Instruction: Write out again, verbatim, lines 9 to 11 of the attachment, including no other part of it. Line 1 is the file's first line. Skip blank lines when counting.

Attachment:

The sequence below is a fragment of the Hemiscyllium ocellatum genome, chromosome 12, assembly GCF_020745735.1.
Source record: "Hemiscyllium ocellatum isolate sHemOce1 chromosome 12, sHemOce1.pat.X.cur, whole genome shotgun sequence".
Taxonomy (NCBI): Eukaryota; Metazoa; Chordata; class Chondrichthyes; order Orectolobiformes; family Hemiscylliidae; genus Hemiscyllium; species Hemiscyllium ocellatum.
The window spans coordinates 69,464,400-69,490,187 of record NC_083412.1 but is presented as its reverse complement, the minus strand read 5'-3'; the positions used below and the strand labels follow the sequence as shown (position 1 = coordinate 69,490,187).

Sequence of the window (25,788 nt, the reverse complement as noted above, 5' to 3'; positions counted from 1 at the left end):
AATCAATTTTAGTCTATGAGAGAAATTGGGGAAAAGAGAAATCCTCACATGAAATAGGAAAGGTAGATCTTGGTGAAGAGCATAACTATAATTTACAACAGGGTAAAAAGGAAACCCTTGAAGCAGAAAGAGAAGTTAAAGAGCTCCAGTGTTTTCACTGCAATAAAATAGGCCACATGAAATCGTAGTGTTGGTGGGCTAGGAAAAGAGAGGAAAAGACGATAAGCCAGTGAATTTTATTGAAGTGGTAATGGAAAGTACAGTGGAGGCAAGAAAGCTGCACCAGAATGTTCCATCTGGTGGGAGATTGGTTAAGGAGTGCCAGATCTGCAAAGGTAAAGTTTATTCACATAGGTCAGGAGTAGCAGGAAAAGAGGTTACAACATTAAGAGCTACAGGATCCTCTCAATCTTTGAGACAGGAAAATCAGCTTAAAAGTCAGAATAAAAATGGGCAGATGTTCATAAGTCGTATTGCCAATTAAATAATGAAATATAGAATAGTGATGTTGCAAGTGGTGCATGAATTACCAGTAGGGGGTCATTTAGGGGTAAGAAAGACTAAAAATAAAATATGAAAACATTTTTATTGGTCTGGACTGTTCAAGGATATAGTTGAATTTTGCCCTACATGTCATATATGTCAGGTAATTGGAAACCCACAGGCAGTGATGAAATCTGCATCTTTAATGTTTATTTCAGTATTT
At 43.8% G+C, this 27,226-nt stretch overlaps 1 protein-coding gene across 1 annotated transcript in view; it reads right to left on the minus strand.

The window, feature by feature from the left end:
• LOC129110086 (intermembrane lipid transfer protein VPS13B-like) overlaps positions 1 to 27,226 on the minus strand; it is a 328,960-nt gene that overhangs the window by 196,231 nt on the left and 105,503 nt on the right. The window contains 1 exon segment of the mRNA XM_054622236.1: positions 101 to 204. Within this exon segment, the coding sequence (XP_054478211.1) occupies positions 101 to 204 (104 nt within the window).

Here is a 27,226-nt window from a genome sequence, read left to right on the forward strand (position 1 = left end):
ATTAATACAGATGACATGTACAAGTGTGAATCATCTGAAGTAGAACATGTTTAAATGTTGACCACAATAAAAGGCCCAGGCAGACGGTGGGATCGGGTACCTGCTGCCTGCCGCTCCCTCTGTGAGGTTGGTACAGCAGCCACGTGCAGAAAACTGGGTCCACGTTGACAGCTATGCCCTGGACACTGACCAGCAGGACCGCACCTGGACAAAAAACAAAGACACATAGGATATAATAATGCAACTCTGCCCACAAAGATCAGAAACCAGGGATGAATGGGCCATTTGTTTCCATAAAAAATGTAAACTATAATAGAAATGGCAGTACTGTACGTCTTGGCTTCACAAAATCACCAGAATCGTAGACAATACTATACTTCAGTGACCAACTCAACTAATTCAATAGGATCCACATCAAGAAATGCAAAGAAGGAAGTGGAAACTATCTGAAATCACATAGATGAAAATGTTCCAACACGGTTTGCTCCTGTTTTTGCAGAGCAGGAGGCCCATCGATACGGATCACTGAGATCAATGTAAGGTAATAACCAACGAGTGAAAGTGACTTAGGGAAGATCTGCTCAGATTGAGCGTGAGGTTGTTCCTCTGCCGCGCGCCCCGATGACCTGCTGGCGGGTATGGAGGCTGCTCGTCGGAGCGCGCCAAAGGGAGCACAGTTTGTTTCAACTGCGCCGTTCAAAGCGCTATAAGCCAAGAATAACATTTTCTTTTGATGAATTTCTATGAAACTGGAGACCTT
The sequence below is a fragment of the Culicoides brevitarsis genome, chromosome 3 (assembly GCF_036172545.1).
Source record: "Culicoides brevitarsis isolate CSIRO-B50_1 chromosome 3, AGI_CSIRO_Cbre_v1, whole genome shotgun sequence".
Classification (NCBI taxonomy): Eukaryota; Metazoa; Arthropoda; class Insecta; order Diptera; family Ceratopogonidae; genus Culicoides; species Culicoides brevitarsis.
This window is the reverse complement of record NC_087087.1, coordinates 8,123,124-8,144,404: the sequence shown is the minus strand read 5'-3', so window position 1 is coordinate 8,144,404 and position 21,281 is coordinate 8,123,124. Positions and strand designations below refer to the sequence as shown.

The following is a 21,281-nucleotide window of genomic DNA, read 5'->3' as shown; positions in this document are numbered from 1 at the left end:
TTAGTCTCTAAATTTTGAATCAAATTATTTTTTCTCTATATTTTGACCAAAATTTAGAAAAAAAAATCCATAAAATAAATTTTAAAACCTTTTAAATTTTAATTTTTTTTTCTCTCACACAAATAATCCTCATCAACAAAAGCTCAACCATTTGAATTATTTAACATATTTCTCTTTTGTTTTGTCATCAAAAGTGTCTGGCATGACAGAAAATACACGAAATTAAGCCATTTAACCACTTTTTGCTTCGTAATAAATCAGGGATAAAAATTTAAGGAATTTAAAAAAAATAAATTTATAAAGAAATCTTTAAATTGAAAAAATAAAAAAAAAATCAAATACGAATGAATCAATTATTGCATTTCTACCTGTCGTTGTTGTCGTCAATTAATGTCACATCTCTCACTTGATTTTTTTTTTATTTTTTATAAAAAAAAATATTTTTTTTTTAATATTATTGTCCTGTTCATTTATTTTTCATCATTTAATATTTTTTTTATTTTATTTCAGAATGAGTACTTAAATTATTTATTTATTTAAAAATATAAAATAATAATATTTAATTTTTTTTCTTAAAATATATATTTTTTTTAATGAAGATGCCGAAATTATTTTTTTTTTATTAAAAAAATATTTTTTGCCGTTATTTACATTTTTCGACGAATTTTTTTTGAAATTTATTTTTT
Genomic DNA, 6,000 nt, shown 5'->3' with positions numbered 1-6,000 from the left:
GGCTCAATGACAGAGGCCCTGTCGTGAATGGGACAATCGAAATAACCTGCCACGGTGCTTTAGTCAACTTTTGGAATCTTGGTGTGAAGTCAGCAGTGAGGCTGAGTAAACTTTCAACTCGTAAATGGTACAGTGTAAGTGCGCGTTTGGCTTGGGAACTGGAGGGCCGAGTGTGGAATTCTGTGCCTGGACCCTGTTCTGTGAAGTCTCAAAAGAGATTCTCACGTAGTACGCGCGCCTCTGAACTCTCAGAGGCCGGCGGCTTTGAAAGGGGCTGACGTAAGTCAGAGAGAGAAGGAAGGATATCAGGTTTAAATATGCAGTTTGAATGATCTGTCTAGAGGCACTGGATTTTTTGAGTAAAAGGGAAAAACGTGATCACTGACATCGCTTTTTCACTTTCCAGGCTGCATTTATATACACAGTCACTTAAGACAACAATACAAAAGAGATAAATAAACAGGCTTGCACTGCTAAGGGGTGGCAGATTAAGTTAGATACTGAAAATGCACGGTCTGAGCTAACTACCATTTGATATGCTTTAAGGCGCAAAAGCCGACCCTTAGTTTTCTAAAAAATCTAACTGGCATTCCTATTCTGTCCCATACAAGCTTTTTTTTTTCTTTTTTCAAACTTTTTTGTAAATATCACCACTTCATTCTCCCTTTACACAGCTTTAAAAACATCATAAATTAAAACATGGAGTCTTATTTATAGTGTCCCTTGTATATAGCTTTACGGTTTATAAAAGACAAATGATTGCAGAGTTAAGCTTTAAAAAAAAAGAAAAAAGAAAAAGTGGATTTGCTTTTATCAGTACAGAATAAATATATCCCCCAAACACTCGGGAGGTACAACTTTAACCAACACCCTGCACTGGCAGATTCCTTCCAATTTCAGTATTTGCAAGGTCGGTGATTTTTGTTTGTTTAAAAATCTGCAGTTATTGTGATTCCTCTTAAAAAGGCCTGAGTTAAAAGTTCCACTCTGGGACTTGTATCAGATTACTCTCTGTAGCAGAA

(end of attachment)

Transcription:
• LOC129110086 (intermembrane lipid transfer protein VPS13B-like) overlaps positions 1 to 27,226 on the minus strand; it is a 328,960-nt gene that overhangs the window by 196,231 nt on the left and 105,503 nt on the right. The window contains 1 exon segment of the mRNA XM_054622236.1: positions 101 to 204. Within this exon segment, the coding sequence (XP_054478211.1) occupies positions 101 to 204 (104 nt within the window).

Here is a 27,226-nt window from a genome sequence, read left to right on the forward strand (position 1 = left end):
ATTAATACAGATGACATGTACAAGTGTGAATCATCTGAAGTAGAACATGTTTAAATGTTGACCACAATAAAAGGCCCAGGCAGACGGTGGGATCGGGTACCTGCTGCCTGCCGCTCCCTCTGTGAGGTTGGTACAGCAGCCACGTGCAGAAAACTGGGTCCACGTTGACAGCTATGCCCTGGACACTGACCAGCAGGACCGCACCTGGACAAAAAACAAAGACACATAGGATATAATAATGCAACTCTGCCCACAAAGATCAGAAACCAGGGATGAATGGGCCATTTGTTTCCATAAAAAATGTAAACTATAATAGAAATGGCAGTACTGTACGTCTTGGCTTCACAAAATCACCAGAATCGTAGACAATACTATACTTCAGTGACCAACTCAACTAATTCAATAGGATCCACATCAAGAAATGCAAAGAAGGAAGTGGAAACTATCTGAAATCACATAGATGAAAATGTTCCAACACGGTTTGCTCCTGTTTTTGCAGAGCAGGAGGCCCATCGATACGGATCACTGAGATCAATGTAAGGTAATAACCAACGAGTGAAAGTGACTTAGGGAAGATCTGCTCAGATTGAGCGTGAGGTTGTTCCTCTGCCGCGCGCCCCGATGACCTGCTGGCGGGTATGGAGGCTGCTCGTCGGAGCGCGCCAAAGGGAGCACAGTTTGTTTCAACTGCGCCGTTCAAAGCGCTATAAGCCAAGAATAACATTTTCTTTTGATGAATTTCTATGAAACTGGAGACCTT